My little practice restored my faith in one crucial phrase, one crucial possibility, which I feel to this day, and that is the possibility of achieving through my body the peace that passes understanding.
The city has a way of enforcing its rules on the unwary that even the Wall Street protesters might find oppressive: a way of dressing that implies a way of being, a way of talking that depends on a certain kind of conformity—the reason, in addition to the expense of living here, that writers and artists get out.
There is nothing wrong with cities. They are occasionally beautiful, always stimulating, and as my beloved daughter-in-law, Camila, said as we were walking back last night, everyone feels at home in them—or at least in New York.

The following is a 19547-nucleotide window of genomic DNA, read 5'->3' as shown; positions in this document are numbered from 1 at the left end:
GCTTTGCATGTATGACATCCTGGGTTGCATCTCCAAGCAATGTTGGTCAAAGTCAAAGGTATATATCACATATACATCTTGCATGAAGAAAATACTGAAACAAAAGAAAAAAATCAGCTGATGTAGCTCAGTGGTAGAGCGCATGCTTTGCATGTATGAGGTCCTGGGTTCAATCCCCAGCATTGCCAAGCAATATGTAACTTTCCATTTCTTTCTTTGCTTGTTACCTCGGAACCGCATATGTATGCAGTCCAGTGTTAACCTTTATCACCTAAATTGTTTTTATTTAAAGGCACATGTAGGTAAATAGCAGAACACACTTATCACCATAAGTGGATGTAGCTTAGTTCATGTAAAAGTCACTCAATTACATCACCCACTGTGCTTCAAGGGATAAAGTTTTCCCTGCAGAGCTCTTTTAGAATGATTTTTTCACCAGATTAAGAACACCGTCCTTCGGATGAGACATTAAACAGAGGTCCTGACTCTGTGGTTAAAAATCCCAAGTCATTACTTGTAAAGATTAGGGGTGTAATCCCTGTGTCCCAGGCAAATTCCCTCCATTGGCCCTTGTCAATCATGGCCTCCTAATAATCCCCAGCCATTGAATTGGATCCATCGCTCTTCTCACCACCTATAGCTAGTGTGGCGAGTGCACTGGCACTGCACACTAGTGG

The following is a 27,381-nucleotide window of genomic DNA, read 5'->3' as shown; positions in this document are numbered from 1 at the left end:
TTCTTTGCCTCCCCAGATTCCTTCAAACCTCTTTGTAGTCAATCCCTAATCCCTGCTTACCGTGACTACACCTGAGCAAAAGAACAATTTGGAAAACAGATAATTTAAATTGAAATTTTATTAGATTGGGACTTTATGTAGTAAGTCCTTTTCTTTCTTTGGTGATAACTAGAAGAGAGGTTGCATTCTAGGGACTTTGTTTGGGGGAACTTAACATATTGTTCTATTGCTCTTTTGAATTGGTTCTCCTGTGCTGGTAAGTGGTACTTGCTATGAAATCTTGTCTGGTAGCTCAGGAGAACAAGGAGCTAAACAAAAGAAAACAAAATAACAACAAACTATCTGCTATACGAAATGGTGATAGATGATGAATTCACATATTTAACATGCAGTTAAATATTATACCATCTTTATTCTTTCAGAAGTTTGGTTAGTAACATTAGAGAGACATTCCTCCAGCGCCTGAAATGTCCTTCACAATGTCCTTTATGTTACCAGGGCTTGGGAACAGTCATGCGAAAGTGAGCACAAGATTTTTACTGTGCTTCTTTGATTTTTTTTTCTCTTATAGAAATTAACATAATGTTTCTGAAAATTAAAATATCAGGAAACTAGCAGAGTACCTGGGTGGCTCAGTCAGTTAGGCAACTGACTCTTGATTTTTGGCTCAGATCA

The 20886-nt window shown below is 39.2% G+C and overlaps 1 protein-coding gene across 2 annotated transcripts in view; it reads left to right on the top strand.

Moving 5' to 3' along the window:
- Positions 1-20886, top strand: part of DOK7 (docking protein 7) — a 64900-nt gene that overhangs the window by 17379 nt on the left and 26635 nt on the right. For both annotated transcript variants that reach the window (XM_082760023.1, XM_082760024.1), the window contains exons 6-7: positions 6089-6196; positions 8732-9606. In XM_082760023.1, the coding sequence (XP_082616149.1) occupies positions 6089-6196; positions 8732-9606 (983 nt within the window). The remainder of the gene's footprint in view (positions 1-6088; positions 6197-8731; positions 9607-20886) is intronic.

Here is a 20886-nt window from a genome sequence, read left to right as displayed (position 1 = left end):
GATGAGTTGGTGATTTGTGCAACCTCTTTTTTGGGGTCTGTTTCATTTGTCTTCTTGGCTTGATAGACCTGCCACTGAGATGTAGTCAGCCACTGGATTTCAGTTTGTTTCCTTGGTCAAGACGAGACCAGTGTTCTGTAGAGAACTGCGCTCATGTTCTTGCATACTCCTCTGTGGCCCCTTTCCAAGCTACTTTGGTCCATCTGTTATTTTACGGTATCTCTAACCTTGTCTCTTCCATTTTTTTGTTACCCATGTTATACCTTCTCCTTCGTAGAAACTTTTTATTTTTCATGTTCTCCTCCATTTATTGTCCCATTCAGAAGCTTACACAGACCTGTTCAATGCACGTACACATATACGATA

My last reading—this month—in Kentucky was for another of what I call a dear audience, at the second floor library above the police station in the little outlying town of Prospect. Years ago this was a farming community; now, it has sprouted prosperous subdivisions, green with trees and grass, strip malls, gas stations—but also a small wildlife sanctuary, in easements, and residents who still remember the value of the land.
On the train, I reclaim my original identity, to discover, visually, at least, a part of the U.S. I have never known.